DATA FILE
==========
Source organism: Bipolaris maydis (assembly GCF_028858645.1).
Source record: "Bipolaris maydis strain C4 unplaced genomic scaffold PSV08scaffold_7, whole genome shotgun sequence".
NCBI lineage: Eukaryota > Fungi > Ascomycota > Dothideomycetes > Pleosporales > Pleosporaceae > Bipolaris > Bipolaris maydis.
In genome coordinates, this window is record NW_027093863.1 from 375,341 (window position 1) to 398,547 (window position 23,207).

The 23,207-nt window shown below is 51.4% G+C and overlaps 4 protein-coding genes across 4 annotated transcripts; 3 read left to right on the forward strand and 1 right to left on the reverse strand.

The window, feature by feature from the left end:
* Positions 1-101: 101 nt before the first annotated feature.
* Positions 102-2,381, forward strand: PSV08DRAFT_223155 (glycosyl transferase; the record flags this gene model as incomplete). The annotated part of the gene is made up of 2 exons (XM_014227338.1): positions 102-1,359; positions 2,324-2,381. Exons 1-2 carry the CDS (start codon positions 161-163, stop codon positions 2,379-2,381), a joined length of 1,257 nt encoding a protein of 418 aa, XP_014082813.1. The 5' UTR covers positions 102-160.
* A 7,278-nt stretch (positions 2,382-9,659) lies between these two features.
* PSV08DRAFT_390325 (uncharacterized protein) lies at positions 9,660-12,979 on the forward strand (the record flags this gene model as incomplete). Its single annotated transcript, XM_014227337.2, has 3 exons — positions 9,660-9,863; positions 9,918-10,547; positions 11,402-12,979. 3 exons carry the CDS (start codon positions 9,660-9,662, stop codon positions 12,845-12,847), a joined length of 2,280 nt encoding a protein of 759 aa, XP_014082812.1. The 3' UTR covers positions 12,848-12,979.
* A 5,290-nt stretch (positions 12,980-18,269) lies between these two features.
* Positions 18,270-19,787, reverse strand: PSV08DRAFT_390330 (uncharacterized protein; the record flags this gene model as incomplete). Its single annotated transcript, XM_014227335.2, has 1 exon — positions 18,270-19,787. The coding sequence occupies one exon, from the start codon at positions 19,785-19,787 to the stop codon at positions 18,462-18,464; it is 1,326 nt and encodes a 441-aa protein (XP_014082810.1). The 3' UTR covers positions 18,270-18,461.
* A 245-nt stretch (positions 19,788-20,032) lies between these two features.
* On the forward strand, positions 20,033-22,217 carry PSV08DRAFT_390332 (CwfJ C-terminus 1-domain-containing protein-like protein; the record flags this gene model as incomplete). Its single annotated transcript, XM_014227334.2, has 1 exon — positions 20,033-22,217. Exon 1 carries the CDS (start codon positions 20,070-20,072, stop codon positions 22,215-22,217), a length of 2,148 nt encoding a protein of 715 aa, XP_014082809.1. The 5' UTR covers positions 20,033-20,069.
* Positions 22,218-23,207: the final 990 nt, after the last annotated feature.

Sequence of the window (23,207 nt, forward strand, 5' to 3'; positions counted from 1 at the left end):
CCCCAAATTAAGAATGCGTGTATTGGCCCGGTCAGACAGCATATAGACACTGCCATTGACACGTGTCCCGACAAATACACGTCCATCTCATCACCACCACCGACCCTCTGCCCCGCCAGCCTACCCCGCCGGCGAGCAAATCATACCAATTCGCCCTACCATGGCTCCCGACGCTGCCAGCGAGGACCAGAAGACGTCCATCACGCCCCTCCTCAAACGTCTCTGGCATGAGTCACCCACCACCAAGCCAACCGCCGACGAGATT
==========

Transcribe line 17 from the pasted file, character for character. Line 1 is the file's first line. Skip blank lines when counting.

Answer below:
CCCCAAATTAAGAATGCGTGTATTGGCCCGGTCAGACAGCATATAGACACTGCCATTGACACGTGTCCCGACAAATACACGTCCATCTCATCACCACCACCGACCCTCTGCCCCGCCAGCCTACCCCGCCGGCGAGCAAATCATACCAATTCGCCCTACCATGGCTCCCGACGCTGCCAGCGAGGACCAGAAGACGTCCATCACGCCCCTCCTCAAACGTCTCTGGCATGAGTCACCCACCACCAAGCCAACCGCCGACGAGATT